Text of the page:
We’ve discussed the curiosity of financial hoarding as well as one way in which to eradicate the disease by revealing our desires for public shaming. If we feel ashamed, we simply don’t spend as much money. Some folks found it a little strange that I find delight in getting judged for having spending desires. After all, we should keep our thoughts pure in order to reach salvation.
The truth of the matter is that my love for saving money almost always trumps whatever negativity or difficulty I’ve got to endure to save more. The pain of working 14 hour days in my 20s was no match for the joy of having more savings in the bank. The delight of making active income keeps me engaged in retirement for 2-4 hours a day despite generating enough livable passive income to not have to work. Each comment I get about being wasteful for even thinking about spending money on a new vehicle or a watch makes me happier because it reinforces my desire to save more in order to save the children.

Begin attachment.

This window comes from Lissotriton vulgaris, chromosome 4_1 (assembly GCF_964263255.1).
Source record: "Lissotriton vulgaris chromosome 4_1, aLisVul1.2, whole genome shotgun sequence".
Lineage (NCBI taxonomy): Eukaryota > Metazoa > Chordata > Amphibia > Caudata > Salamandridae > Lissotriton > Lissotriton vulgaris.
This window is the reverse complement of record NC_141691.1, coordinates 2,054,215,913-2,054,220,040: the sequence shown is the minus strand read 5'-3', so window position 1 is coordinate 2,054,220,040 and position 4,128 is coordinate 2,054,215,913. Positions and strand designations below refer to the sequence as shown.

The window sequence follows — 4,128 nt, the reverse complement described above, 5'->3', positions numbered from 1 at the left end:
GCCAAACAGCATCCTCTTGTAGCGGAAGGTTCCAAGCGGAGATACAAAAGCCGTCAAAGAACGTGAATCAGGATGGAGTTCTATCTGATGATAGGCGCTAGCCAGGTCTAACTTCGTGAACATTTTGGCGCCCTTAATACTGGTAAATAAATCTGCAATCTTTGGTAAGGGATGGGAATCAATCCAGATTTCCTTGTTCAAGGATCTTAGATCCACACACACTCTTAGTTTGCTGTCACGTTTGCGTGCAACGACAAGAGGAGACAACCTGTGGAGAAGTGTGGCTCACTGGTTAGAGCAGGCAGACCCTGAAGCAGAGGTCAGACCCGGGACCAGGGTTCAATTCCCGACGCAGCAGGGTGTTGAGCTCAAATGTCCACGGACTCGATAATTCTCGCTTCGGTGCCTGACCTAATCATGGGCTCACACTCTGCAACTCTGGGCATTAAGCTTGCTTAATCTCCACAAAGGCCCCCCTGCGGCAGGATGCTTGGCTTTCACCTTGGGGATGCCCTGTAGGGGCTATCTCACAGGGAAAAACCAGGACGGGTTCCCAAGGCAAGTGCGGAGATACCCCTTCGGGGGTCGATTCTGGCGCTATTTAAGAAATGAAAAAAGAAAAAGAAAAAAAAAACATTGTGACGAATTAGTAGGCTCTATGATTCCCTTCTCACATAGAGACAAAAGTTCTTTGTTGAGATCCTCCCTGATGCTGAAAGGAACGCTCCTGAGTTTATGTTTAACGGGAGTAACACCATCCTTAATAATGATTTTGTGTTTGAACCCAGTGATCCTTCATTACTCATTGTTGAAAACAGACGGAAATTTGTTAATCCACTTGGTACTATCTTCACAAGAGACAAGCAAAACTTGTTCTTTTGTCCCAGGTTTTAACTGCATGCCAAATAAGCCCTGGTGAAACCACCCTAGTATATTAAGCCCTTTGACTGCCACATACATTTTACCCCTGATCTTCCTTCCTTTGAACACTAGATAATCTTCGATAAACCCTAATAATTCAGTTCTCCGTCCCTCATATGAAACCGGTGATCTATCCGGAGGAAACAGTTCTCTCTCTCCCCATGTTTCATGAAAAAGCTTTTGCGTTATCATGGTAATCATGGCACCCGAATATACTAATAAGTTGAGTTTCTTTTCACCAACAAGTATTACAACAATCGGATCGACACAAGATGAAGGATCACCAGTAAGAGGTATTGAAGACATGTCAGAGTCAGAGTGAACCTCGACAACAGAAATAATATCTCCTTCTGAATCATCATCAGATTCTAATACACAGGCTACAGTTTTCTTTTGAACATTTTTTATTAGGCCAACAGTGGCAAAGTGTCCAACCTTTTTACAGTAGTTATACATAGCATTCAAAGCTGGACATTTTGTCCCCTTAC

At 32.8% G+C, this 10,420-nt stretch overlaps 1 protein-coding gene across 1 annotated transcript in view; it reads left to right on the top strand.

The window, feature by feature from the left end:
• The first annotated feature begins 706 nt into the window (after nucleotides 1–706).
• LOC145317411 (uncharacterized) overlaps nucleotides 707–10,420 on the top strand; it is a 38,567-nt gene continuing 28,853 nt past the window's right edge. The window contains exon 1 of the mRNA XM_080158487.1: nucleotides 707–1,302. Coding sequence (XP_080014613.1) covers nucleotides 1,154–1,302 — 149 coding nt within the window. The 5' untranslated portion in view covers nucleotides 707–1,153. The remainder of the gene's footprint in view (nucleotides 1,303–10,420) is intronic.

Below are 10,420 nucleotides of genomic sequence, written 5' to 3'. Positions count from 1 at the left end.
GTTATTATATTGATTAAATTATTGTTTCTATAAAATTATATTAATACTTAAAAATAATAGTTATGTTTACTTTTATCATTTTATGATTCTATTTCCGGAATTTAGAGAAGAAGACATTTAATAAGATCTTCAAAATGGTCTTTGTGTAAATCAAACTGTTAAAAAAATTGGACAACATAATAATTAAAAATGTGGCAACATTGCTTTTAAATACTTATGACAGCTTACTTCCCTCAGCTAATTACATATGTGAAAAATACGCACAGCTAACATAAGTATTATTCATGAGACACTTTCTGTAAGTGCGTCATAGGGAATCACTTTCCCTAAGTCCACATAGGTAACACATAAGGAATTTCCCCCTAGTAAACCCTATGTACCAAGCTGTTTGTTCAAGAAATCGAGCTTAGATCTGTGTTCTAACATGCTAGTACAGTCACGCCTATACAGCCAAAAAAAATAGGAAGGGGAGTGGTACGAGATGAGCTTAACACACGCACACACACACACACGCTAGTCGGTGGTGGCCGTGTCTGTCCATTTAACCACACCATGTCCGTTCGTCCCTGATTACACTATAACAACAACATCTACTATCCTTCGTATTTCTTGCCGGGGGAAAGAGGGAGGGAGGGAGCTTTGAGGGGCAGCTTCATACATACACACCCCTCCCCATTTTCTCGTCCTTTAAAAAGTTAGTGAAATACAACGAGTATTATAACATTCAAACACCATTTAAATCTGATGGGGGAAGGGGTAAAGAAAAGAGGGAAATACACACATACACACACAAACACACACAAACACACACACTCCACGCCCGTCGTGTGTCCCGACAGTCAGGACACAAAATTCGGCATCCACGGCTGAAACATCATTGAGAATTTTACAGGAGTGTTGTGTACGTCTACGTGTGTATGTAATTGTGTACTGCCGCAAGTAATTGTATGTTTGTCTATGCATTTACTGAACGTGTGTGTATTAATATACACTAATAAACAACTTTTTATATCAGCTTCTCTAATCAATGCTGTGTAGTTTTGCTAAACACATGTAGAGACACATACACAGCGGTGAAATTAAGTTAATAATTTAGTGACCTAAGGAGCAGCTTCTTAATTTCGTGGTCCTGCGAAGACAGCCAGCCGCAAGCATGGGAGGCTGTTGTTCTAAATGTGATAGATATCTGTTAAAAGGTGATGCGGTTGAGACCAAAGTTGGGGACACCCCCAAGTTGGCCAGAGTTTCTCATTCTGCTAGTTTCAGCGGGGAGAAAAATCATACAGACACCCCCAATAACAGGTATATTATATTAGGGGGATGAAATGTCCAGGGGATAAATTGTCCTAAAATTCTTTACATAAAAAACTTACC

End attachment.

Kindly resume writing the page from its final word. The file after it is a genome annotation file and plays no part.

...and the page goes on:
I even sacrificed eating tons of yummy cheeseburgers from Shake Shack and In N’ Out Burger since 2000 just so I can always fit in my pair of Diesel jeans I bought for $140 on 5th Avenue in NYC. The guilt of spending over $50 for a pair of jeans at the age of 23 made me want to stay in shape forever so as to never have to buy another pair again! (Read: A Weight Loss Tip To Die For if you’re serious about permanently losing weight)
Another reason why I’m obsessed with saving money is because I’ve been ripped off one too many times. From the Mumbai taxi driver who takes the scenic route to my hotel, to the electronics salesman who strongly pushes a product despite knowing it will be on sale the next week, to borrowers who promise to pay me back but never do – I’ve been thoroughly traumatized by my money spending experiences that I figure if I never spend money, I’ll never lose!